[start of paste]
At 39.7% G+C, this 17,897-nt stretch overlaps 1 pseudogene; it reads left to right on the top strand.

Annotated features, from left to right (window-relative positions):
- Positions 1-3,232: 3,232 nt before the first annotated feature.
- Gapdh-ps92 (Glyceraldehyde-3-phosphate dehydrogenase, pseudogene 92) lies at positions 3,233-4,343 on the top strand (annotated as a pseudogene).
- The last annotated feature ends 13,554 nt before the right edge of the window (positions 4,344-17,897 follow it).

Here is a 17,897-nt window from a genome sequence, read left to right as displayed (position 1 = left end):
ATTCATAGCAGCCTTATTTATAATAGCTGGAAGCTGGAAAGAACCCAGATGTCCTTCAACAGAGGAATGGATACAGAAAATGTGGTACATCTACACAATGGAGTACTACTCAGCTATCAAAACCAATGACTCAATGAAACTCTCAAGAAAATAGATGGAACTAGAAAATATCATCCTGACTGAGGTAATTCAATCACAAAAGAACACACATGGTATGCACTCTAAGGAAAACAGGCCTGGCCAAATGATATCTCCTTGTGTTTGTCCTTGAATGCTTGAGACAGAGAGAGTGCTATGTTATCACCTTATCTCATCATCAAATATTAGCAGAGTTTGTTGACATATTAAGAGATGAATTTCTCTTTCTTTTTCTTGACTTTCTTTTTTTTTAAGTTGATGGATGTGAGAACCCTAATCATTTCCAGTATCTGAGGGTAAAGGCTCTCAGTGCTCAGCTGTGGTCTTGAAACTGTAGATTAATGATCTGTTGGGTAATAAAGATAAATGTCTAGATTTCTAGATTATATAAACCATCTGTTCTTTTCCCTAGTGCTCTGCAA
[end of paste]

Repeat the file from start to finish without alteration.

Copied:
At 39.7% G+C, this 17,897-nt stretch overlaps 1 pseudogene; it reads left to right on the top strand.

Annotated features, from left to right (window-relative positions):
- Positions 1-3,232: 3,232 nt before the first annotated feature.
- Gapdh-ps92 (Glyceraldehyde-3-phosphate dehydrogenase, pseudogene 92) lies at positions 3,233-4,343 on the top strand (annotated as a pseudogene).
- The last annotated feature ends 13,554 nt before the right edge of the window (positions 4,344-17,897 follow it).

Here is a 17,897-nt window from a genome sequence, read left to right as displayed (position 1 = left end):
ATTCATAGCAGCCTTATTTATAATAGCTGGAAGCTGGAAAGAACCCAGATGTCCTTCAACAGAGGAATGGATACAGAAAATGTGGTACATCTACACAATGGAGTACTACTCAGCTATCAAAACCAATGACTCAATGAAACTCTCAAGAAAATAGATGGAACTAGAAAATATCATCCTGACTGAGGTAATTCAATCACAAAAGAACACACATGGTATGCACTCTAAGGAAAACAGGCCTGGCCAAATGATATCTCCTTGTGTTTGTCCTTGAATGCTTGAGACAGAGAGAGTGCTATGTTATCACCTTATCTCATCATCAAATATTAGCAGAGTTTGTTGACATATTAAGAGATGAATTTCTCTTTCTTTTTCTTGACTTTCTTTTTTTTTAAGTTGATGGATGTGAGAACCCTAATCATTTCCAGTATCTGAGGGTAAAGGCTCTCAGTGCTCAGCTGTGGTCTTGAAACTGTAGATTAATGATCTGTTGGGTAATAAAGATAAATGTCTAGATTTCTAGATTATATAAACCATCTGTTCTTTTCCCTAGTGCTCTGCAA